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In the Outlook of April 9 appear two papers on the vivisection problem, both of which are somewhat noteworthy. The first, by Bishop Lawrence of Massachusetts, takes the stand which we think is held by most cultured and enlightened people at the present day, viz., that the benefits that vivisection has accomplished for mankind far outbalance any necessary suffering that may be inflicted on the lower animals; even the single matter of antitoxin in diphtheria, which is quoted by the Bishop, is enough to redeem it from the charges that have been made. The sacrifice of many of the lower animals for the sake of preventing mortality and suffering is justifiable in every sense of the word. The question arises whether this should be regulated, and Bishop Lawrence gives rational objections to the regulation as they appear to him. Dr. Leffingwell's paper is far more temperate than would be expected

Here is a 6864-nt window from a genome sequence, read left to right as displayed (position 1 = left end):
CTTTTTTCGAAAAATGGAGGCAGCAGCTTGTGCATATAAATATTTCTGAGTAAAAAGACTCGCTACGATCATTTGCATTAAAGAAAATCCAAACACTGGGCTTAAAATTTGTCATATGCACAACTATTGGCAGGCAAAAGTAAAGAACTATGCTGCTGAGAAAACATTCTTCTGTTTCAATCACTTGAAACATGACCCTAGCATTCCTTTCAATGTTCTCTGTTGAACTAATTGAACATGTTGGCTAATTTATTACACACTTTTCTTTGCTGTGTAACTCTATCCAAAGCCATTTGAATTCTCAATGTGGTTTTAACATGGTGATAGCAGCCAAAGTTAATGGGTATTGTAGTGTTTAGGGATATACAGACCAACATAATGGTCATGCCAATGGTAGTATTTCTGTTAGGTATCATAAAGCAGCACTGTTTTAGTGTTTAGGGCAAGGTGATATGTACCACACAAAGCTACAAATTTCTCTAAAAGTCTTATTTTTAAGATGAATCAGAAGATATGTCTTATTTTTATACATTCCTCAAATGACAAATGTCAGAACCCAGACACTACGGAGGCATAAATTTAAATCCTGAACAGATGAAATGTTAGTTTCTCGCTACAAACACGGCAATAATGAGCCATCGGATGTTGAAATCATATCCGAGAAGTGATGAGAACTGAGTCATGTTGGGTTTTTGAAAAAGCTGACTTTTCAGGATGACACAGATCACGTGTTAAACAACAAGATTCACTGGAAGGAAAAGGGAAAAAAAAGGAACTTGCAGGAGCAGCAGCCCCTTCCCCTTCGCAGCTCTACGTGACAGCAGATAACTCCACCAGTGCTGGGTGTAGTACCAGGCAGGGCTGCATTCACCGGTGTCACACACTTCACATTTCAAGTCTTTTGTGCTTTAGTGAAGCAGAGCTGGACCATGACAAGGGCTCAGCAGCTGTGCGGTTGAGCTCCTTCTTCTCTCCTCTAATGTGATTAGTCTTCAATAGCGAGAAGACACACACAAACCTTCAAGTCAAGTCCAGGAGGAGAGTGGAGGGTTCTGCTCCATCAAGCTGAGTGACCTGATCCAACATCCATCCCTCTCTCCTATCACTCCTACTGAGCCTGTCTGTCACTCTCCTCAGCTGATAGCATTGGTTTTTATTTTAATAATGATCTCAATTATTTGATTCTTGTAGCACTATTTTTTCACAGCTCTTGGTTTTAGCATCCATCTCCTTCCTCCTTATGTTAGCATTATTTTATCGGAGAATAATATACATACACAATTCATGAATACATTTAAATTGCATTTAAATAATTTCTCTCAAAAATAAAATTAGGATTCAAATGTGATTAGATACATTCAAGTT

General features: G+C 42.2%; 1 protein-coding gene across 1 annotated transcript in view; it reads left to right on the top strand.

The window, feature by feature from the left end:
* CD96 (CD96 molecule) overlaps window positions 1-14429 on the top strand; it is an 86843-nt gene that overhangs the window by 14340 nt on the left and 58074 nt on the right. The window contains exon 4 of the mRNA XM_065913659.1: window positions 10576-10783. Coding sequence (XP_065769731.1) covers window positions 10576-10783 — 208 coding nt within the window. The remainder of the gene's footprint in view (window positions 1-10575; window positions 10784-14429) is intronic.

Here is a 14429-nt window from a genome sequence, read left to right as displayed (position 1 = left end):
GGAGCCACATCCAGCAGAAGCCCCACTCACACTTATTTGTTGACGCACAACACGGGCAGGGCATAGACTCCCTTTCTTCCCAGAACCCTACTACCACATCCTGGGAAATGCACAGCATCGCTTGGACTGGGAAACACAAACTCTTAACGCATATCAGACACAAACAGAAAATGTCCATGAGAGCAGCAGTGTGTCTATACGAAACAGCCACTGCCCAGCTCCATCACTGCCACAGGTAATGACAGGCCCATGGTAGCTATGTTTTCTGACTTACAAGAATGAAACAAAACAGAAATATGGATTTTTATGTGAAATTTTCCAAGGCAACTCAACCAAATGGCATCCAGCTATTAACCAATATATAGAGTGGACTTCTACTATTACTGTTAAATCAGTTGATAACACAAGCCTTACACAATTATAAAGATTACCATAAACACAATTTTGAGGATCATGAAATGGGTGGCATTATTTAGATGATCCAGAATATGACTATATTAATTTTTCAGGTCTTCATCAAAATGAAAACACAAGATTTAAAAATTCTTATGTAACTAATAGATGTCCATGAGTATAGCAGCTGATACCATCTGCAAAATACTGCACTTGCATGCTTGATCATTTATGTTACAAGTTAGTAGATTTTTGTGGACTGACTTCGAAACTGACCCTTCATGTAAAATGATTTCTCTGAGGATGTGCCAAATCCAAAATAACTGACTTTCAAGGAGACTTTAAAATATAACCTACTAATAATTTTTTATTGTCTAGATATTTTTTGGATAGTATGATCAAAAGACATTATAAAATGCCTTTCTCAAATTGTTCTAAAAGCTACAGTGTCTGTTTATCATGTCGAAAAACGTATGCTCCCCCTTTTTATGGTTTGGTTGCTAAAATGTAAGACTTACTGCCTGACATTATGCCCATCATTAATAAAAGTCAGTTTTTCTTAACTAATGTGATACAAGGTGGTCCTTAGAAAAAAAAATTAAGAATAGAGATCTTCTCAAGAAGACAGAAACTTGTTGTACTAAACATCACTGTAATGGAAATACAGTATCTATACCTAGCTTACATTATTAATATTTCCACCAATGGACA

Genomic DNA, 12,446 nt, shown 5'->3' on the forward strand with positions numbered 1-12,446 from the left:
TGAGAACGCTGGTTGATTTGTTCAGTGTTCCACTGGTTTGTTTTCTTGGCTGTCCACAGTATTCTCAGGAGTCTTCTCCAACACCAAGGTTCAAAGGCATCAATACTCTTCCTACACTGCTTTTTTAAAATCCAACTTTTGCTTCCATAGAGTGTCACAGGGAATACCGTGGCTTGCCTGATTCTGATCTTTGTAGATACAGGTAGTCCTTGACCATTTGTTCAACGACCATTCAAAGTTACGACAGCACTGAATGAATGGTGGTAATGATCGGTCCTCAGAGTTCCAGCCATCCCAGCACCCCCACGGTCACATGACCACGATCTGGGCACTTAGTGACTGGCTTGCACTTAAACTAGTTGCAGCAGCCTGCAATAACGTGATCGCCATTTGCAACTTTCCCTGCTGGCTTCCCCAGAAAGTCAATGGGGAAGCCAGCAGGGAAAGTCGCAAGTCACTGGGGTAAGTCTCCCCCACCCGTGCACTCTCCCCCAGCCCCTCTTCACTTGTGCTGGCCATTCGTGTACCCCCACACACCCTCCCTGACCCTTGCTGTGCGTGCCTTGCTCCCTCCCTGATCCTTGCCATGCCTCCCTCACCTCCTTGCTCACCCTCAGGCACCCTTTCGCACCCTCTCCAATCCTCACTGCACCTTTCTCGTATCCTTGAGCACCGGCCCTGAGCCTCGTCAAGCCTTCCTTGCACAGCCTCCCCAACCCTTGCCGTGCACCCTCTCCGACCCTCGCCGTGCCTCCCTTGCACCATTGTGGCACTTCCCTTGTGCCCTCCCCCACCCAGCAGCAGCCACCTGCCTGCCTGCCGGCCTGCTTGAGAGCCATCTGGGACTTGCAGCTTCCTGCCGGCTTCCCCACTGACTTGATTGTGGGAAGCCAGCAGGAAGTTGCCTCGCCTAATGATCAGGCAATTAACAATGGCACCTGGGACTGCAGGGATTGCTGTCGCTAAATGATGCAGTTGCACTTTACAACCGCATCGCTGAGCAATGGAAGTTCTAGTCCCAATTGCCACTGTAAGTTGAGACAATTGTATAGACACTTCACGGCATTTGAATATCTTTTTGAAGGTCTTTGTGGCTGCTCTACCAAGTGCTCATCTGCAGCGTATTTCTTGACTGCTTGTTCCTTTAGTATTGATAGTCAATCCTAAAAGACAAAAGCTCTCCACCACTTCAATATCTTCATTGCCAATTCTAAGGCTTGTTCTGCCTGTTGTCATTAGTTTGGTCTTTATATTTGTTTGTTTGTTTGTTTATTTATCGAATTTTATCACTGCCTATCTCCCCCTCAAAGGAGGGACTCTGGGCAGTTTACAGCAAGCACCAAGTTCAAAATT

VIVISECTION. JAMA. 1904;XLII(16):1028. doi:10.1001/jama.1904.02490610038015
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